Mayor Mark D. Boughton charged a Task Force with creating and presenting a comprehensive plan to end homelessness in 10 years. This proved to be a great opportunity on many fronts. The multidisciplinary representation allowed the many understandings of homelessness and its solutions to be shared and considered. The plan required examination of the institutional or philosophical beliefs that were useful in managing homelessness but will not move us forward as we strive to end it. The planning process has been cause to assess utilization of resources, explore best practices, develop community-driven strategies and adopt a vision for ending homelessness with stable permanent housing as the goal. The development of the plan also resulted in an understanding that the other planning bodies and planning studies that have been completed seek to create the same opportunities for people while respecting both the natural resources and the distinctive neighborhoods of each of the communities.
This plan provides the community with four major objectives towards ending homelessness and speciﬁc recommendations to achieve those. Those objectives are:
I. Increase the supply of permanent housing units to meet the projected need of homeless persons.
II. Keep people housed and reduce the number of people becoming homeless and speciﬁcally reduce the number of people being discharged into homelessness by state and local institutions and Agencies.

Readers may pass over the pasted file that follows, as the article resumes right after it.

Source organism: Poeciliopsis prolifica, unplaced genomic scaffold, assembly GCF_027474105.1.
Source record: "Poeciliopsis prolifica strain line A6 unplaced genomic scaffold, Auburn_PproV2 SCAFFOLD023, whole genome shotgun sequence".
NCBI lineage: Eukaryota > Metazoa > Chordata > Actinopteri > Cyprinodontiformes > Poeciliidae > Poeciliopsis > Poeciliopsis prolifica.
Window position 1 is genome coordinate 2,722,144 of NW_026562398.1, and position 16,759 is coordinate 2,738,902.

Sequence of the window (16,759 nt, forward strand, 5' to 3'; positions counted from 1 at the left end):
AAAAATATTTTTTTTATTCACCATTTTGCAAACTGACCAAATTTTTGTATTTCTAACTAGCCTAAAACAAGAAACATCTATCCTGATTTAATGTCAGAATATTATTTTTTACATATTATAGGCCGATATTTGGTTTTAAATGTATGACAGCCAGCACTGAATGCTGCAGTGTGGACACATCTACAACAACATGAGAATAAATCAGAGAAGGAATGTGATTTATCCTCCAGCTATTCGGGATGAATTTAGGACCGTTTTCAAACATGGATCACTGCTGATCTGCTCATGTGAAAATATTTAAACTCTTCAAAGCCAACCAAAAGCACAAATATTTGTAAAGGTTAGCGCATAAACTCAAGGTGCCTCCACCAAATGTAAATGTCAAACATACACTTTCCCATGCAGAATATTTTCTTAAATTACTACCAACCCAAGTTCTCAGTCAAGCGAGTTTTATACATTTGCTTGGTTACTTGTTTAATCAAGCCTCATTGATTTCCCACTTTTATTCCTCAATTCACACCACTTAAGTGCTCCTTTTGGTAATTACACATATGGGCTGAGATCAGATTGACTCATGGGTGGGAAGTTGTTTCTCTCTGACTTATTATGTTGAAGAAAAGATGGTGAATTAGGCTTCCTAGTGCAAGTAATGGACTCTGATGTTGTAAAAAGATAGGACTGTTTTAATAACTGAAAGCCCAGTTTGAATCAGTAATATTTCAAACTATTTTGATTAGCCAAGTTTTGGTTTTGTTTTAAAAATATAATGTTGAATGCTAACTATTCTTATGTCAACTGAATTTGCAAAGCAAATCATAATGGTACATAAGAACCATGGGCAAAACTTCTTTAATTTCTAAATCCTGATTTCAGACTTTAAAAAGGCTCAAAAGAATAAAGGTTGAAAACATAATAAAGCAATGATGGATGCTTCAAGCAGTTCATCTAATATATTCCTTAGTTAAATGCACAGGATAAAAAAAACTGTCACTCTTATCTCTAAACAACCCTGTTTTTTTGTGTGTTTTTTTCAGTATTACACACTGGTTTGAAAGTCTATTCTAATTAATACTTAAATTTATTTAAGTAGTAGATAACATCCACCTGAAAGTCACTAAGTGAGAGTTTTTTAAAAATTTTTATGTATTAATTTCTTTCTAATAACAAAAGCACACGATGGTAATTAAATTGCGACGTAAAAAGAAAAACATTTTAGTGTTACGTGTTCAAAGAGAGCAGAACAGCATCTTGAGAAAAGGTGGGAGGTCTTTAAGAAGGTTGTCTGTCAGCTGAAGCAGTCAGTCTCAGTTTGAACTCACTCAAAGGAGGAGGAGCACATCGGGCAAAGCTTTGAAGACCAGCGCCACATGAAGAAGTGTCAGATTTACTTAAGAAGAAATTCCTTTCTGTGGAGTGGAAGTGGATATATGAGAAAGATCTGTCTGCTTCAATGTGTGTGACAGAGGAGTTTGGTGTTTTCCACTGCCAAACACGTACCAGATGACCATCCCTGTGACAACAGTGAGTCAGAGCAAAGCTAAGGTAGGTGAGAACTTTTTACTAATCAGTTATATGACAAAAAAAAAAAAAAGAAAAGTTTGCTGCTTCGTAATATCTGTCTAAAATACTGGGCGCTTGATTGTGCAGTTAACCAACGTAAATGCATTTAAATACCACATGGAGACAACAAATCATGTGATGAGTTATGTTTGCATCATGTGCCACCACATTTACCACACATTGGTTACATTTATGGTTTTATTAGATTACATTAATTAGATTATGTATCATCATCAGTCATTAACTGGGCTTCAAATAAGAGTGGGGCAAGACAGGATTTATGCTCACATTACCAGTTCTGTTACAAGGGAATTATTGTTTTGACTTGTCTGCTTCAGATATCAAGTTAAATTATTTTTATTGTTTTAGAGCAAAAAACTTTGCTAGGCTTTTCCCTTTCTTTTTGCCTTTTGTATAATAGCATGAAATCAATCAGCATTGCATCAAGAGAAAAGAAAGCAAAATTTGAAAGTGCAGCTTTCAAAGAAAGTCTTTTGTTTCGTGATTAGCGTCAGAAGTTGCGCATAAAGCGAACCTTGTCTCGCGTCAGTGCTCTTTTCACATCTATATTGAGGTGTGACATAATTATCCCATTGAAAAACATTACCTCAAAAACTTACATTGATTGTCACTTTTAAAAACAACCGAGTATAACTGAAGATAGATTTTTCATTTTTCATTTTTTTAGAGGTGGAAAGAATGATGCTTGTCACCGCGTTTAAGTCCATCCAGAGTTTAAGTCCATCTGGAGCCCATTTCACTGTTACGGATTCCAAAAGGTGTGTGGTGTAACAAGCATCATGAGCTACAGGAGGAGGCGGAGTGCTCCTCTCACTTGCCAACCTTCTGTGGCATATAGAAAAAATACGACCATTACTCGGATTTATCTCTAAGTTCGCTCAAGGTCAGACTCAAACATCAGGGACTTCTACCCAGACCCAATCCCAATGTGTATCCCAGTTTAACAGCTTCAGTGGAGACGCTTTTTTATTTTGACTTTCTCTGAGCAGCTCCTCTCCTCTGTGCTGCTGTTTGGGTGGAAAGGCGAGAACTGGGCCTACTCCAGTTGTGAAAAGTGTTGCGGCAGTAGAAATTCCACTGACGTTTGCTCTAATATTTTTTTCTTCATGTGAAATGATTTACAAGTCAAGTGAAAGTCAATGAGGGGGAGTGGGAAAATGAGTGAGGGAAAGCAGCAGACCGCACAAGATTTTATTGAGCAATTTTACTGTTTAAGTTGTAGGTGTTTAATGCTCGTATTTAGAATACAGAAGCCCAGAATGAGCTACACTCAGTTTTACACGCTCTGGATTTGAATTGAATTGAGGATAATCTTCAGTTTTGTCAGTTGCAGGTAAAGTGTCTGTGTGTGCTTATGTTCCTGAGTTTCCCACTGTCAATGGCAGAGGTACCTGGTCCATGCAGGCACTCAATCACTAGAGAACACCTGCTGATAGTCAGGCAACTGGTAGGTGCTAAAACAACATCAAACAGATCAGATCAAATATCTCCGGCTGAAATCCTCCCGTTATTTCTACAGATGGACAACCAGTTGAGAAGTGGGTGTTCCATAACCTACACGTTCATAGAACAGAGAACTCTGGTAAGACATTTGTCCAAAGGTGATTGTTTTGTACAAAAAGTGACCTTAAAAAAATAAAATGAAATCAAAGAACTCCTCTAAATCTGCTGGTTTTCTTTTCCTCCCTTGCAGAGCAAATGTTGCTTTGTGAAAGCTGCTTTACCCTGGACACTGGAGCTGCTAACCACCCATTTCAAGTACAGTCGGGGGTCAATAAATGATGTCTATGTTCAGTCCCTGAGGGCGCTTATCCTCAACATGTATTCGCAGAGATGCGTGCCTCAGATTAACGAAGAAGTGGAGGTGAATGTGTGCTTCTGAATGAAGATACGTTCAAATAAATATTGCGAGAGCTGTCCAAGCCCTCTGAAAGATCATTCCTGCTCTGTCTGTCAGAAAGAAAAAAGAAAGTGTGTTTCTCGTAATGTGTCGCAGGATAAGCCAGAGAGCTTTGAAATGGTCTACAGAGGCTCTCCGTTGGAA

III. Ensure that there are adequate, appropriate and sufﬁcient services to assist homeless or at risk persons in accessing and retaining housing.
IV. Develop a strategy to ensure that the plan is both implemented and monitored to completion.
Again, from the MAYOR'S OWN DOCUMENT, here's details of the plan's primary objective entitled "INCREASE THE SUPPLY OF PERMANENT HOUSING UNITS TO MEET THE PROJECTED NEED OF HOMELESS PERSONS."
I. INCREASE THE SUPPLY OF PERMANENT HOUSING UNITS TO MEET THE PROJECTED NEED OF HOMELESS PERSONS.While I won't post every point of the plan in this post, I STRONGLY encourage my readers to simply take a download Boughton's homelessness plan and read the objectives for yourself.
The Permanent Housing workgroup was charged with developing a plan to identify permanent housing opportunities for Danbury’s homeless population. The proposed plan must take into account the diversity of needs of the city’s homeless population and develop a framework that will create solutions appropriate for effectively meeting those needs. In addition, the Committee realizes that any opportunity for permanent housing solutions for ending homelessness are closely tied to the work of the other Task Force committees involved in this process (i.e. reducing homelessness, preventing homelessness, and increasing services and support).
Researching and analyzing these issues required that the workgroup: review and analyze plans from other communities aimed at creating permanent housing solutions to homelessness; review federal and state programs aimed at addressing the issue of homelessness; and compile data from a variety of sources identifying the diversity of Danbury’s homelessness population.
Six action areas were identified and recommendations were formulated. They are:
- Creating an entity for facilitating housing development assistance;
- New housing development;
- Preservation of the existing stock;
- Removal of possible barriers to the process;
- Encouraging collaboration with developers,government and funding sources;
- Leveraging existing resources.
If Nolan is more interested in playing politics by defending the mayor's dishonesty regarding the essence of the homeless plan, how can he be effective in addressing homelessness in the city?